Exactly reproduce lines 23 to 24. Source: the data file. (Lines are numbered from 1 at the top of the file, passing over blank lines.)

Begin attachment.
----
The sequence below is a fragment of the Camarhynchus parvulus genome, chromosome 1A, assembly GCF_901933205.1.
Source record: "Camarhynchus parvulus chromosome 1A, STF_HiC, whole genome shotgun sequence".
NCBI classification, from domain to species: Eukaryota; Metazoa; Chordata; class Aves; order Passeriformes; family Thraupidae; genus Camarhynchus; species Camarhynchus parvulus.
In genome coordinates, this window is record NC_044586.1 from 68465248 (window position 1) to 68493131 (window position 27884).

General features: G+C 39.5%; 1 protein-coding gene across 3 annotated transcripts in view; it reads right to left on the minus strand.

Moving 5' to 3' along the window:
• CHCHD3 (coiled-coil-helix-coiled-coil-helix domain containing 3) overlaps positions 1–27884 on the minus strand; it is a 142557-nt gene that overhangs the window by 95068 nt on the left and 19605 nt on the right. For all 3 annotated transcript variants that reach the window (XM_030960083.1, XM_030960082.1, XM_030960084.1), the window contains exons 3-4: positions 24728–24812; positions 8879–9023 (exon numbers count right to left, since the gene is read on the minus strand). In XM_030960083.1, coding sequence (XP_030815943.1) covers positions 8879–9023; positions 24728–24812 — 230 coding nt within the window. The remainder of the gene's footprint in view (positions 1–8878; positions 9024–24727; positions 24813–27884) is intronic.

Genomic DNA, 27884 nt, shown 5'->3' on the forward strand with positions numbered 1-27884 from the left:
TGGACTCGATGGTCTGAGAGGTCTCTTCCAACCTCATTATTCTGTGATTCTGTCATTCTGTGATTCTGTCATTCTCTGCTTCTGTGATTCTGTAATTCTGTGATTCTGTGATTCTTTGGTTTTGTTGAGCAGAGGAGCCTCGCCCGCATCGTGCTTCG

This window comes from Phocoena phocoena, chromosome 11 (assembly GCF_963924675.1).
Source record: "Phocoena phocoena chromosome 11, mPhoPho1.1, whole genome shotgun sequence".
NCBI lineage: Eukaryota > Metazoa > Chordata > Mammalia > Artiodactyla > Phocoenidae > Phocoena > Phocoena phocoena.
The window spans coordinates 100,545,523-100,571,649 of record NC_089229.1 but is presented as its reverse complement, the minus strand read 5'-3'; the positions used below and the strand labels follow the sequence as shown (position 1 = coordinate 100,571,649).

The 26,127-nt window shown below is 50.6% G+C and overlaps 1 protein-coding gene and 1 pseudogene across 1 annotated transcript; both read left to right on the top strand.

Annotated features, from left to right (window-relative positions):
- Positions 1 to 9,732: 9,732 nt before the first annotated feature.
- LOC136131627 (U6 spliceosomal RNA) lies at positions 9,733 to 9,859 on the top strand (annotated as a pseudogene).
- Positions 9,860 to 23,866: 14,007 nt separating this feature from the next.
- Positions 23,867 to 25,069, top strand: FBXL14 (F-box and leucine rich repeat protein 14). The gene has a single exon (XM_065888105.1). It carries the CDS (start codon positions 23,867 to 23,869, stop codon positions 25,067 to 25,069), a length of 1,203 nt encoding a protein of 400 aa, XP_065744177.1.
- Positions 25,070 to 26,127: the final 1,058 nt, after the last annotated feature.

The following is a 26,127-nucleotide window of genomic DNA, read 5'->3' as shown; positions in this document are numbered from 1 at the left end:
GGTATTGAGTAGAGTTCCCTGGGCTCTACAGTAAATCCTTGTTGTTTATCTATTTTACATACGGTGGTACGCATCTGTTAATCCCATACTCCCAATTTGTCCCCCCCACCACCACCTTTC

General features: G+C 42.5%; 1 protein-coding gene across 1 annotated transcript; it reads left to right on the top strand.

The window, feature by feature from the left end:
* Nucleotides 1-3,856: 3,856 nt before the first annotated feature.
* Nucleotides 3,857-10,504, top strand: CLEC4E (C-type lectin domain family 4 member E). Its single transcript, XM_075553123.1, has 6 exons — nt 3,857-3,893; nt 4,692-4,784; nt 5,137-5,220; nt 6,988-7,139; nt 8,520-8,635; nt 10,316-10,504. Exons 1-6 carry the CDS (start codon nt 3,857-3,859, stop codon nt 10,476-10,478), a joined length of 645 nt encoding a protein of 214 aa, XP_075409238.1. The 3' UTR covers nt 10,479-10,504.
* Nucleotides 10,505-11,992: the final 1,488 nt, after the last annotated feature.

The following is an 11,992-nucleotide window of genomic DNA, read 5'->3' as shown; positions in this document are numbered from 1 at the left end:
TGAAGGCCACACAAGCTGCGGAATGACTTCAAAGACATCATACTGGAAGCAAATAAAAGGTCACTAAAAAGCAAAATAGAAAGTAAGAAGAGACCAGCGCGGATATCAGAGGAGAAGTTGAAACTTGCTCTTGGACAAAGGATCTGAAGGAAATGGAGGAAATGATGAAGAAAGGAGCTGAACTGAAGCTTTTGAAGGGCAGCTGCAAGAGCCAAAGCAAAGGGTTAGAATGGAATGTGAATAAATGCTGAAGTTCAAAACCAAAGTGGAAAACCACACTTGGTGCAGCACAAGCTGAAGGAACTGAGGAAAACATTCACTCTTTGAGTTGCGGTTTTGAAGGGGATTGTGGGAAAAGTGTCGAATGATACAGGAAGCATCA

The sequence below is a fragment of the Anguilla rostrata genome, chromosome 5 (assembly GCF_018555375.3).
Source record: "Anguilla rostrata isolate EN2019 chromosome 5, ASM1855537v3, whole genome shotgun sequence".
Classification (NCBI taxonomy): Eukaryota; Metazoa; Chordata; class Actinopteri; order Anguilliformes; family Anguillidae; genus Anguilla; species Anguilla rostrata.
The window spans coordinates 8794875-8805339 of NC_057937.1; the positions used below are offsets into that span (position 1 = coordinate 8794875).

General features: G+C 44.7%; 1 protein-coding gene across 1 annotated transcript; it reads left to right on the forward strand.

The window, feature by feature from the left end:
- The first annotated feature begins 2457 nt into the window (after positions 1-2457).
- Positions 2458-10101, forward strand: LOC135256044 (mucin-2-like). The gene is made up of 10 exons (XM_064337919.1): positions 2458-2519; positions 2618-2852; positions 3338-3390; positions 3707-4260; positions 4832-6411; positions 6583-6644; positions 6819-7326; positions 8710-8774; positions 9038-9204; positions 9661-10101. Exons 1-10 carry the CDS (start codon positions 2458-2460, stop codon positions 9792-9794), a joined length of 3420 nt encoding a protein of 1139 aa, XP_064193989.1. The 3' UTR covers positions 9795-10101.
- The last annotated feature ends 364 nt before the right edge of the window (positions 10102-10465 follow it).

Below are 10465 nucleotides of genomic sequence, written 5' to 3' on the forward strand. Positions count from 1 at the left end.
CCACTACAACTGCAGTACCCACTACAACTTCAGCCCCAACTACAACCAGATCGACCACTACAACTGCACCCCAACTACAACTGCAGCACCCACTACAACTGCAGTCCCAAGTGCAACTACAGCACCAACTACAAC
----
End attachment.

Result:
General features: G+C 42.5%; 1 protein-coding gene across 1 annotated transcript; it reads left to right on the top strand.

The window, feature by feature from the left end: